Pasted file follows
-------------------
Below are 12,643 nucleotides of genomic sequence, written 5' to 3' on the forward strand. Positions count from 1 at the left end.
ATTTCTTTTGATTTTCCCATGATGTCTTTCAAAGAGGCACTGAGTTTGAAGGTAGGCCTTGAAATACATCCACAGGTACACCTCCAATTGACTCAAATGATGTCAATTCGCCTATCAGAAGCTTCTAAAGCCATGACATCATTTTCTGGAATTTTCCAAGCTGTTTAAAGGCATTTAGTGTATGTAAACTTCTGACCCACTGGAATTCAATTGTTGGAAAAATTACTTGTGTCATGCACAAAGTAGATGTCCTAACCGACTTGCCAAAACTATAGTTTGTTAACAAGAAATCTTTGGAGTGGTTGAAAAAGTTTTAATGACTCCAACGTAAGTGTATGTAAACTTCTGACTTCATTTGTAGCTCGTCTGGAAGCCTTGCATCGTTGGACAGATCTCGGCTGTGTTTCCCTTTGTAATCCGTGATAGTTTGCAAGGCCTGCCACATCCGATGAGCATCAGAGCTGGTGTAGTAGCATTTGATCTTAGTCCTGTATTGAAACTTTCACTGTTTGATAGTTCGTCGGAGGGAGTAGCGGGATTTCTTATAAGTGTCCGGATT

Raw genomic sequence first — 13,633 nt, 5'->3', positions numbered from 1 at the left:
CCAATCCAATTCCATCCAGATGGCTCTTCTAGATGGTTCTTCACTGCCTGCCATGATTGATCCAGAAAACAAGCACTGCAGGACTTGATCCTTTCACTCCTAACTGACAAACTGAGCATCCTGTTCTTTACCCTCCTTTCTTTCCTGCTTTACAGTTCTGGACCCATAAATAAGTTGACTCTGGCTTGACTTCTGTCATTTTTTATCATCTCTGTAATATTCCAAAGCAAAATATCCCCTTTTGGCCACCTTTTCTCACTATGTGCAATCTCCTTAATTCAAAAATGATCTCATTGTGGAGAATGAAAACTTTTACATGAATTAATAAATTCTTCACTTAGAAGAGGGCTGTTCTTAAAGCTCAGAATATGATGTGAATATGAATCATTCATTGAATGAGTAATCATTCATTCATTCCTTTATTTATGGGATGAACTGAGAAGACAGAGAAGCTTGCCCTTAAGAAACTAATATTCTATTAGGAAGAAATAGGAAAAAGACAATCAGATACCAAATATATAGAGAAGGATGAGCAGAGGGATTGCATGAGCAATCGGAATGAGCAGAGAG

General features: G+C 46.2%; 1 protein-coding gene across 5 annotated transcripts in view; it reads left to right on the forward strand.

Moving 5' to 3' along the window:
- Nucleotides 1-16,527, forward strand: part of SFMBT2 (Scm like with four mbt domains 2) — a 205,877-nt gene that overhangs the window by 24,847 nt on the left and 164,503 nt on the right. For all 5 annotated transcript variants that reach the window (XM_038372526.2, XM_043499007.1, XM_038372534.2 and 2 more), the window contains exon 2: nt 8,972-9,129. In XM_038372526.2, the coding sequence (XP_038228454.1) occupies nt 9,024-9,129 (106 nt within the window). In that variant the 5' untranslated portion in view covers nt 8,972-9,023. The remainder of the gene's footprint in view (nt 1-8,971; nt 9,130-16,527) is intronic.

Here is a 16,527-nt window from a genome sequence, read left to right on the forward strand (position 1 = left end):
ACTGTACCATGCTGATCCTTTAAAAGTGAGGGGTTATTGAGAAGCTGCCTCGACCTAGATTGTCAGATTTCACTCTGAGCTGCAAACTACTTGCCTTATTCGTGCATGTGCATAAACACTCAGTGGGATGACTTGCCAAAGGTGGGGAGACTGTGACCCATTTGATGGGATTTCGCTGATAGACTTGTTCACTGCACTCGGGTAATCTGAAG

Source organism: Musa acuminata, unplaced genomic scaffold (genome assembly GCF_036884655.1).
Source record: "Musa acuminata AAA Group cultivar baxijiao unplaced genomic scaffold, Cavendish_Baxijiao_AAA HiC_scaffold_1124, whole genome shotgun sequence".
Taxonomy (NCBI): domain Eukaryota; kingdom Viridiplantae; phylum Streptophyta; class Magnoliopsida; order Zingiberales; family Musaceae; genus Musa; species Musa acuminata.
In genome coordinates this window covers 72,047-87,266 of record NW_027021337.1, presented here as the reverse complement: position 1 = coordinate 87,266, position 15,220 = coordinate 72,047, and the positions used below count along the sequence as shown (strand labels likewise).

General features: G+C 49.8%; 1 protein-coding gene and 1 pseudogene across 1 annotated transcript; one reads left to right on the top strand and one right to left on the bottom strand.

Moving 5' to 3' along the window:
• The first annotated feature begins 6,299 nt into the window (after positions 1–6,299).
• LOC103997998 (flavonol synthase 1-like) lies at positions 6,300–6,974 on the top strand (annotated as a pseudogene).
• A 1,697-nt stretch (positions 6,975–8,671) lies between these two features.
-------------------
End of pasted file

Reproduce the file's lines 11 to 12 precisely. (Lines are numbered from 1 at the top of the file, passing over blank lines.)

Source record: "Musa acuminata AAA Group cultivar baxijiao unplaced genomic scaffold, Cavendish_Baxijiao_AAA HiC_scaffold_1124, whole genome shotgun sequence".
Taxonomy (NCBI): domain Eukaryota; kingdom Viridiplantae; phylum Streptophyta; class Magnoliopsida; order Zingiberales; family Musaceae; genus Musa; species Musa acuminata.